I suppose that because Wicked isn’t based in an actual country, characters can take on the production location’s natural dialect. I also saw The Book of Mormon, which originated in the States and is about American missionaries, and the actors playing Mormons used American accents, which made sense. The show was entertaining, but I was expecting a lot more because of how beloved the show is on Broadway. It could have been because some of the dialogue and lyrics is more explicit than I usually prefer, or maybe some of the original magic was lost in the transition from an American to English stage. Either way, I’m still glad I saw it and killed any curiosity I would have had if I tried to see the Broadway production. Below is the original West End cast’s performance at the 2014 Olivier Awards (with an American actor in the lead role, just saying).
The Shakespeare theater visits were undeniably my favorite parts of the class – I was so lucky to have plenty of interactive experiences in all of my classes and saw so much of London through these opportunities. Within my first few weeks in the UK, our class ventured to Shakespeare’s Globe for a traditional performance of Measure for Measure. We stood in front of the stage the whole time, and I had a spot particularly close to the action.
The performance was actually more interactive than I expected, with performers entering from the back of the house and clearly feeding off the audience’s energy. It also set up a theme evident in all of the other Shakespeare productions I saw – directors love their musical moments, and directors love Shakespeare’s absence of clear stage directions. These are opportunities to interpret a scene, particularly endings, in a new kind of way.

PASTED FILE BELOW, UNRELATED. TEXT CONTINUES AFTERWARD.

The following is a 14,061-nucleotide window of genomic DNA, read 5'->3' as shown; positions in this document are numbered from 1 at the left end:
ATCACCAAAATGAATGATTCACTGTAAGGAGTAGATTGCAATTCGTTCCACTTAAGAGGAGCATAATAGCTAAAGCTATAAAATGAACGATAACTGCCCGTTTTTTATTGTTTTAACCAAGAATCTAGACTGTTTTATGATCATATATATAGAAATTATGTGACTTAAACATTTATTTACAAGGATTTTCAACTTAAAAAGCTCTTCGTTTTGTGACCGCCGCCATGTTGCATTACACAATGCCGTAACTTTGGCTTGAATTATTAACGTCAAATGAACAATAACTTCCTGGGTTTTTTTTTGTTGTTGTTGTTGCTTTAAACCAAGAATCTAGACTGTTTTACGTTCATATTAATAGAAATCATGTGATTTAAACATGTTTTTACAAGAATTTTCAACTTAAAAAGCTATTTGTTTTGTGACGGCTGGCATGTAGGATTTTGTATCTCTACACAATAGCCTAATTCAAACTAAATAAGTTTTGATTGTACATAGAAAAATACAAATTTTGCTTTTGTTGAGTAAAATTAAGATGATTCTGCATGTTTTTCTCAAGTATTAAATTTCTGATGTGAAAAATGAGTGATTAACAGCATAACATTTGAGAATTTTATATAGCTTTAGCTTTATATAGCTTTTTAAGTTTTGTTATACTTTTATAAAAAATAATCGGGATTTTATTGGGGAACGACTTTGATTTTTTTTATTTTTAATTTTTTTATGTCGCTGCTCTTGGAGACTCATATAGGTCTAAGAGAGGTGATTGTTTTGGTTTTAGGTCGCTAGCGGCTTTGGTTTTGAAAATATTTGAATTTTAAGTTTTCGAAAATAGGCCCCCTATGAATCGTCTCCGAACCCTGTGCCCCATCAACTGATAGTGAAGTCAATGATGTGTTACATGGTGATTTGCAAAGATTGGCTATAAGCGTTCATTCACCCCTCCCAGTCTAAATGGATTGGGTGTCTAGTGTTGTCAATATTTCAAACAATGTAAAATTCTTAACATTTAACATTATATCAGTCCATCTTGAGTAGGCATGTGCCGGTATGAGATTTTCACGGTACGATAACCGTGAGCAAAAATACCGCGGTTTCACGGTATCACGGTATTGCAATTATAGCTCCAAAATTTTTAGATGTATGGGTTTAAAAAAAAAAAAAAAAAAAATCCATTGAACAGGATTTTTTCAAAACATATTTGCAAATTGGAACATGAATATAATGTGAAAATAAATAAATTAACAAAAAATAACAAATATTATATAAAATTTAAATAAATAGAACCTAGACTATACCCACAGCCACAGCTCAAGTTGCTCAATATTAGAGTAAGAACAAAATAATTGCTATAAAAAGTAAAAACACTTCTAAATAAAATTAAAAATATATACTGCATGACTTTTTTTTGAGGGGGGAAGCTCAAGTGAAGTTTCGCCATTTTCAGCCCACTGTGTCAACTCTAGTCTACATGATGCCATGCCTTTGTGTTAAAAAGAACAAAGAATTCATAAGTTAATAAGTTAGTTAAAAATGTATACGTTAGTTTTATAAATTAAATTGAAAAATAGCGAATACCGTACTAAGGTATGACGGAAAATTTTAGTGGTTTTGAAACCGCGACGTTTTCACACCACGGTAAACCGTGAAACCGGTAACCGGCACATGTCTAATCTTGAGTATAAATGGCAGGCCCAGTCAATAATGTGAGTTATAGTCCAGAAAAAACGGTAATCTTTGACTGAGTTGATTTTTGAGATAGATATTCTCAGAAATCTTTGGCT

Unique interpretation was a huge element of our second production, The Merchant of Venice performed by the cast of the National Youth Theatre. Although the actors were dressed in traditional Shakespeare garb, the production was quite otherworldly – the scene transitions were done as if this world was a space age, Gatsby-esque party, and some modern references snuck their way into the dialogue. This director also used the ending’s ambiguity to her advantage, even adding an entirely original monologue as the closing speech. Admittedly, I skimmed this play while reading it, so I really didn’t know what to expect while watching, but it turned out to be my favorite of our Shakespeare theater trips.
Last was the National Theatre’s production of As You Like It. The National Theatre, located along the Thames, is a gorgeous venue, by the way. This was another performance compiling a contemporary world, fantastical environment, and more musical moments. Its special effects and intricate scenery almost took away from the story (I think I didn’t really read this play beforehand either – that’s my study abroad mentality for you), but I loved the look of everything. The soloist in one of its songs was actually Fra Fee, who played a barricade boy in the Les Mis film.
Seeing Shakespeare performed in London and Les Mis in its birthplace are truthfully some of my favorite study abroad memories. It’s quite weird now hearing about closing West End shows that I’d see advertised on the Tube regularly.
What about you? What are some of your favorite theater experiences?